Valuing shares can be done in two ways. The first is the value found on an openly traded market, such as the stock price on the stock market. The other way, more commonly used, utilizes the firm's financial statements to determine the value of the shares. This is the amount a shareholder will receive if the firm no longer does business and sells its assets and pays its liabilities.
Locate figures for the total stockholders' equity, preferred equity, and the total common shares outstanding. The company reports total stockholders' equity on the balance sheet as stockholders' equity. Stockholders' equity also equals total assets minus total liabilities. Preferred equity is the amount of preferred stock a company has at its par value. The total common shares outstanding are the number of common stock shares that are sold. For example, a firm has $500,000 in total stockholders' equity, $100,000 in preferred stock, and 200,000 common shares outstanding.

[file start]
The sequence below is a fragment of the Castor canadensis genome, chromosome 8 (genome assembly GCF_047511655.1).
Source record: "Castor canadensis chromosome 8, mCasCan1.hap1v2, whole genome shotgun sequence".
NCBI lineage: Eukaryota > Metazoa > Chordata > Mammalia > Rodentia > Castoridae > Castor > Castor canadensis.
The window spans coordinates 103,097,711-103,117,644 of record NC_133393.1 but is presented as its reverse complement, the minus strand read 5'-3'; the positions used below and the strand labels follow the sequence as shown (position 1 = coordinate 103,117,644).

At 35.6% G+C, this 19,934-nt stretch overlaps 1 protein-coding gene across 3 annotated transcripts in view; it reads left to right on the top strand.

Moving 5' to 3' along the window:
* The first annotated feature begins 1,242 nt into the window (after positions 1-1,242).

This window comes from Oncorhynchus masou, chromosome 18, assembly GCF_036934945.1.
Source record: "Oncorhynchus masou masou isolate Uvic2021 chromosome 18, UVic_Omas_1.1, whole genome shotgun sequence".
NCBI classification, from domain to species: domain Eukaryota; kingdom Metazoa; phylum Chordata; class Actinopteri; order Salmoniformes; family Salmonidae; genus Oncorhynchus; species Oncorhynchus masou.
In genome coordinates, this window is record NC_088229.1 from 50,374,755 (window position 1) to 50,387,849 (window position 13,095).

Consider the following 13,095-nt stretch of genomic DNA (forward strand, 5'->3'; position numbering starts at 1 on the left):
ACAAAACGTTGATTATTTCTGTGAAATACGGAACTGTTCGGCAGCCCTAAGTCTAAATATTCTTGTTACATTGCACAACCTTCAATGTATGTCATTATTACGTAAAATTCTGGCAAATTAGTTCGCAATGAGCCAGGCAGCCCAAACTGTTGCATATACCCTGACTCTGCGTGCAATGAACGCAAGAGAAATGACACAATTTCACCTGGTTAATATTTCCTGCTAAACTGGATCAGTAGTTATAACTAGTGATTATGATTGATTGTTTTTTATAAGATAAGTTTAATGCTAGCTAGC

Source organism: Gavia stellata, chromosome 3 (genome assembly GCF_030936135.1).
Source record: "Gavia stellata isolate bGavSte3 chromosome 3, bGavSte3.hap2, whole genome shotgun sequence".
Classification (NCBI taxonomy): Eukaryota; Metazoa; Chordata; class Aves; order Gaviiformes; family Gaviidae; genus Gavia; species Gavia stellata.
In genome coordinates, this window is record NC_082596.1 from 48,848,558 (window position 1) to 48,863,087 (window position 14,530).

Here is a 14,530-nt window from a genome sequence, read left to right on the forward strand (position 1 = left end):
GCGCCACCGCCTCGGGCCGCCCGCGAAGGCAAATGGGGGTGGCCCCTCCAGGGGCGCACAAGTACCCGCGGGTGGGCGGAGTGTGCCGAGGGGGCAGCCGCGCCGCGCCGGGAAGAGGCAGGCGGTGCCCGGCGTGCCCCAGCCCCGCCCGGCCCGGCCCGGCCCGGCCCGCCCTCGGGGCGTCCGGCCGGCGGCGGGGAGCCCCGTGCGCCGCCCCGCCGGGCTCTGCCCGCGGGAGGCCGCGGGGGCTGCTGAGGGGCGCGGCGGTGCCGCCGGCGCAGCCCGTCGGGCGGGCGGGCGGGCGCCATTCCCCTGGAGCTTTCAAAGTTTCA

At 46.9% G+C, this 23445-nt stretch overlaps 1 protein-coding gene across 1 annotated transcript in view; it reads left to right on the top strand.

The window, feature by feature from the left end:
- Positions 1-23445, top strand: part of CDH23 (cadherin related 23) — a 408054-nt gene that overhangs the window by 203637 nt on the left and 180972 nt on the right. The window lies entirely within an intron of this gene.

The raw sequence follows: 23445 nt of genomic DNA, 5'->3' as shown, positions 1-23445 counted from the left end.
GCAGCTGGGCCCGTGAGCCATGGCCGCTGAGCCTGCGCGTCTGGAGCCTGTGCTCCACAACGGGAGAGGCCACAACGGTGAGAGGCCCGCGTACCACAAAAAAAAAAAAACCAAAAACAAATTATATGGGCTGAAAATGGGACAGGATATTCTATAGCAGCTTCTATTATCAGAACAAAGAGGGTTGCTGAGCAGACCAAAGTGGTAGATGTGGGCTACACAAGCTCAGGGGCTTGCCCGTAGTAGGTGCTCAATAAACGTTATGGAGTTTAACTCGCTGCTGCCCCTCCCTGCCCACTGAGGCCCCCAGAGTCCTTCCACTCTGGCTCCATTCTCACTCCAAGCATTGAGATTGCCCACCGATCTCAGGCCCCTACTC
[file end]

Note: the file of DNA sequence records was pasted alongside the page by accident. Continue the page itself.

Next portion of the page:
Subtract preferred equity from total stockholders' equity. This removes any claims to the business that supersede common shareholders' claims. In the example, $500,000 minus $100,000 equals $400,000.
Divide the number calculated in Step 2 by the number of common shares outstanding to determine the value per share. In the example, $400,000 divided by 200,000 shares equals $2.00 per share.